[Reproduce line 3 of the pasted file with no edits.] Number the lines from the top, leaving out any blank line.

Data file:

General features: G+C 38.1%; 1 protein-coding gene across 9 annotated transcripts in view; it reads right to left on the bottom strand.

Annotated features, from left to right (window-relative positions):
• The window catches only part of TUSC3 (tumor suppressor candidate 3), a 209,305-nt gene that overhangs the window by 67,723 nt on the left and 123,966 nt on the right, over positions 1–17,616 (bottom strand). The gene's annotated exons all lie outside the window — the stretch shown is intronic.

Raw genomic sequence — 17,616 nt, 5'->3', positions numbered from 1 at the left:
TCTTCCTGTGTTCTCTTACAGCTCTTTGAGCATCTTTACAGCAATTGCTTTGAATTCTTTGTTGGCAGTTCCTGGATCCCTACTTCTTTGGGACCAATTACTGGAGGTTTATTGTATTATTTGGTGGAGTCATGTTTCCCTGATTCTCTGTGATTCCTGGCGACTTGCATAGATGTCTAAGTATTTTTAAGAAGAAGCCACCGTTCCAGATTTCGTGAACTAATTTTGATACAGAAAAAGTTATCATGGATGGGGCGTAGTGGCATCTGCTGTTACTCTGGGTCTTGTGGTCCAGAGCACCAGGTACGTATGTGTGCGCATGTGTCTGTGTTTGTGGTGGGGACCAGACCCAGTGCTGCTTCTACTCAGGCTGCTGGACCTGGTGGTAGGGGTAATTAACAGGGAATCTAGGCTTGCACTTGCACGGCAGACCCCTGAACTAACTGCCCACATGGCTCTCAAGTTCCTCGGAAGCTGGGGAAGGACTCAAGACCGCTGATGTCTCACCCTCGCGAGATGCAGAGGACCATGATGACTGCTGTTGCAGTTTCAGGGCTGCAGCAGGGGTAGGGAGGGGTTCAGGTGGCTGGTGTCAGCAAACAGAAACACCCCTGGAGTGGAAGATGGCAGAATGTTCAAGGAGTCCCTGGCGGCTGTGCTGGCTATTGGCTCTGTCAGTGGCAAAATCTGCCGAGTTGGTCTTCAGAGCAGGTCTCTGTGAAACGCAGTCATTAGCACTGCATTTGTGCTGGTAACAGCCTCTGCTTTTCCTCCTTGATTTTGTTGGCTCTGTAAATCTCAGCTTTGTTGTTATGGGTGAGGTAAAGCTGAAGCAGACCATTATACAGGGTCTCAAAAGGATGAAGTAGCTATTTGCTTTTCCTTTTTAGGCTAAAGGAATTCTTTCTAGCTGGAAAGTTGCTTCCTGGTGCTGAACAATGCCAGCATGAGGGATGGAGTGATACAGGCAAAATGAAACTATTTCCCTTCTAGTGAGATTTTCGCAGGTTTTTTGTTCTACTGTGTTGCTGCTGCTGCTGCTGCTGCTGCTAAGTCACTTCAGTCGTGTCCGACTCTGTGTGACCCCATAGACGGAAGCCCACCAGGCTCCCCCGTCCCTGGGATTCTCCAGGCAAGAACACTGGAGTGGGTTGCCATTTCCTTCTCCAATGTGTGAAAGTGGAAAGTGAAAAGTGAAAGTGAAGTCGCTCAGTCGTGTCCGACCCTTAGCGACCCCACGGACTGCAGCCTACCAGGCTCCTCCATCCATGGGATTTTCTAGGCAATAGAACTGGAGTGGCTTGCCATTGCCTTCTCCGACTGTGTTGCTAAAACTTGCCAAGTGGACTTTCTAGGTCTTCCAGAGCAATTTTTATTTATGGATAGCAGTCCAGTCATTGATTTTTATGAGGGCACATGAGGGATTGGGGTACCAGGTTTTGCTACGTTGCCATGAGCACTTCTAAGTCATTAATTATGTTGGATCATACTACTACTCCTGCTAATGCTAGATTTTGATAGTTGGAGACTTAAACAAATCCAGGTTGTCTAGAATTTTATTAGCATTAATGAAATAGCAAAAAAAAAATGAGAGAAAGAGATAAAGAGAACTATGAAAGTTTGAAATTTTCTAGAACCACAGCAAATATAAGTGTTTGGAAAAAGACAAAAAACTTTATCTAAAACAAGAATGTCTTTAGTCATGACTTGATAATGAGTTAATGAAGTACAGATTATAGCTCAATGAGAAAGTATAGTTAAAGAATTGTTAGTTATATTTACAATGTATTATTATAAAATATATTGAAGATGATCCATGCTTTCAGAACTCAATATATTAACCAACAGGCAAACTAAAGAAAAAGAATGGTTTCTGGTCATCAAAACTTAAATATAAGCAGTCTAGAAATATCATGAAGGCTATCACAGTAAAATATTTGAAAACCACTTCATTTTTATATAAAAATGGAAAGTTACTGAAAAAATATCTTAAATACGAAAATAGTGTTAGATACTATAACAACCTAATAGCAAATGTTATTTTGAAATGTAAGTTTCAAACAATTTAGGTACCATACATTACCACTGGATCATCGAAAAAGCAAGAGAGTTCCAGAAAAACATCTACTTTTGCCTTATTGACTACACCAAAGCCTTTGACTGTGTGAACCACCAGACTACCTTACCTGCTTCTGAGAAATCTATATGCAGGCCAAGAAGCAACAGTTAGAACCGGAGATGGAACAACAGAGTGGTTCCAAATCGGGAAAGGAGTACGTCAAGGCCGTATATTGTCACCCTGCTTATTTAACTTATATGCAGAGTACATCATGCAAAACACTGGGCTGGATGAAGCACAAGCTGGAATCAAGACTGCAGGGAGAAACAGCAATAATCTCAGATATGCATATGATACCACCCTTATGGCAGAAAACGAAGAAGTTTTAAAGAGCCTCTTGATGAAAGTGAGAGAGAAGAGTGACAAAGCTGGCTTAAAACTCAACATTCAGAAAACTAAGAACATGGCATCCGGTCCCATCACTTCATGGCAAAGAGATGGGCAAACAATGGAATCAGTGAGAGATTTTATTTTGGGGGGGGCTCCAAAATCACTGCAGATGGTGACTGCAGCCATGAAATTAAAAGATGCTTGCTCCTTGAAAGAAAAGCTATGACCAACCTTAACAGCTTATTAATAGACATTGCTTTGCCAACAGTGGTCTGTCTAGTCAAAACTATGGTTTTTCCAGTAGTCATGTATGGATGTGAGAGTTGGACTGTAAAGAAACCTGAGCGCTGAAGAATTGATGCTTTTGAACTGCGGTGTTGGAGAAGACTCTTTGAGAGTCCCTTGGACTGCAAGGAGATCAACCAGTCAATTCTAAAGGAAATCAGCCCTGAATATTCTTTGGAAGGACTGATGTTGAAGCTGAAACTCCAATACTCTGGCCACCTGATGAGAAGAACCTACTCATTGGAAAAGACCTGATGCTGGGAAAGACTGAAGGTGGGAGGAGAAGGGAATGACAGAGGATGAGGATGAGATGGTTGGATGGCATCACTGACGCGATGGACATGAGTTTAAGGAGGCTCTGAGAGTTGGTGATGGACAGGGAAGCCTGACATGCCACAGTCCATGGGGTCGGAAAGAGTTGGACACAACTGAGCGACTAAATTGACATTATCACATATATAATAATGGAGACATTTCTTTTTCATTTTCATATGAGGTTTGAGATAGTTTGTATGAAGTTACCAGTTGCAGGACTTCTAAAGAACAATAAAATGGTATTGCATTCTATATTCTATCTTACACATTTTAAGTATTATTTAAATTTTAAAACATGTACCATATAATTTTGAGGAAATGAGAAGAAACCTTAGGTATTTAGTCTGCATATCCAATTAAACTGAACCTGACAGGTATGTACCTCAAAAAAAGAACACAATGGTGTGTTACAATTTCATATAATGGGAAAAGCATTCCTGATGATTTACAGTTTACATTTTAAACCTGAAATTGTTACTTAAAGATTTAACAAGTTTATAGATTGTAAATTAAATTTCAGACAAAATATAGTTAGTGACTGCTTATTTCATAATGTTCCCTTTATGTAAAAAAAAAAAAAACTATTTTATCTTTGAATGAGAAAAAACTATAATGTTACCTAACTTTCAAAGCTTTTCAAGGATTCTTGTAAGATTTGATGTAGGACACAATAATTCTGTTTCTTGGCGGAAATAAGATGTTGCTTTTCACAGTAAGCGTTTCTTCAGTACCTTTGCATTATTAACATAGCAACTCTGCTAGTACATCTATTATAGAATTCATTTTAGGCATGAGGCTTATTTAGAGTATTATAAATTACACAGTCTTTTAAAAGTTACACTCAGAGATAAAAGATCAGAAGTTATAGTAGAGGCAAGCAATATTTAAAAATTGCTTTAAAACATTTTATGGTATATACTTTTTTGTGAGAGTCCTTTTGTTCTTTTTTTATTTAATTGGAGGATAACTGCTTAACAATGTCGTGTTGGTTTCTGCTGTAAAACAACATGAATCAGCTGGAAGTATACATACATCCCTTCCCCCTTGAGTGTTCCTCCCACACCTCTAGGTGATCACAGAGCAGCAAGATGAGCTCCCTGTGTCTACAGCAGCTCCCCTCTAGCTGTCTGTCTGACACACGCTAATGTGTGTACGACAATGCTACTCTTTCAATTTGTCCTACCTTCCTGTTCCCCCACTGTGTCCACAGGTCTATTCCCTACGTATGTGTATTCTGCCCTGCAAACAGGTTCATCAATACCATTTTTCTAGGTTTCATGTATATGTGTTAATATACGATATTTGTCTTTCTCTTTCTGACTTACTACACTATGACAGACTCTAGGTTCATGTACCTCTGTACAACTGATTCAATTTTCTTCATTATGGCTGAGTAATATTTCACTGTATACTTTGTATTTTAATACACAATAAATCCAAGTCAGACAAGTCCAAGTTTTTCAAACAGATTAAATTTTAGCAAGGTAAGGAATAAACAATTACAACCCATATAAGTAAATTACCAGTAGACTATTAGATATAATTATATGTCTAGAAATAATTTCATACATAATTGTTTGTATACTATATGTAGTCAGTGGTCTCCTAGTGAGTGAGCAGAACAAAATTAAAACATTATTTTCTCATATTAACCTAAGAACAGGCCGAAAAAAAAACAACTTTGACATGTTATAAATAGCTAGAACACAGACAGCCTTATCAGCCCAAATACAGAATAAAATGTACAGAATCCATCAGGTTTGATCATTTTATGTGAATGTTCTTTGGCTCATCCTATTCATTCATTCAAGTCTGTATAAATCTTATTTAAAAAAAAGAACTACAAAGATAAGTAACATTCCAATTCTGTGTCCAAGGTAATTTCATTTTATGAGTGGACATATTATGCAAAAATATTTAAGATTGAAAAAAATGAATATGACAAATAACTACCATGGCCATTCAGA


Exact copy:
• The window catches only part of TUSC3 (tumor suppressor candidate 3), a 209,305-nt gene that overhangs the window by 67,723 nt on the left and 123,966 nt on the right, over positions 1–17,616 (bottom strand). The gene's annotated exons all lie outside the window — the stretch shown is intronic.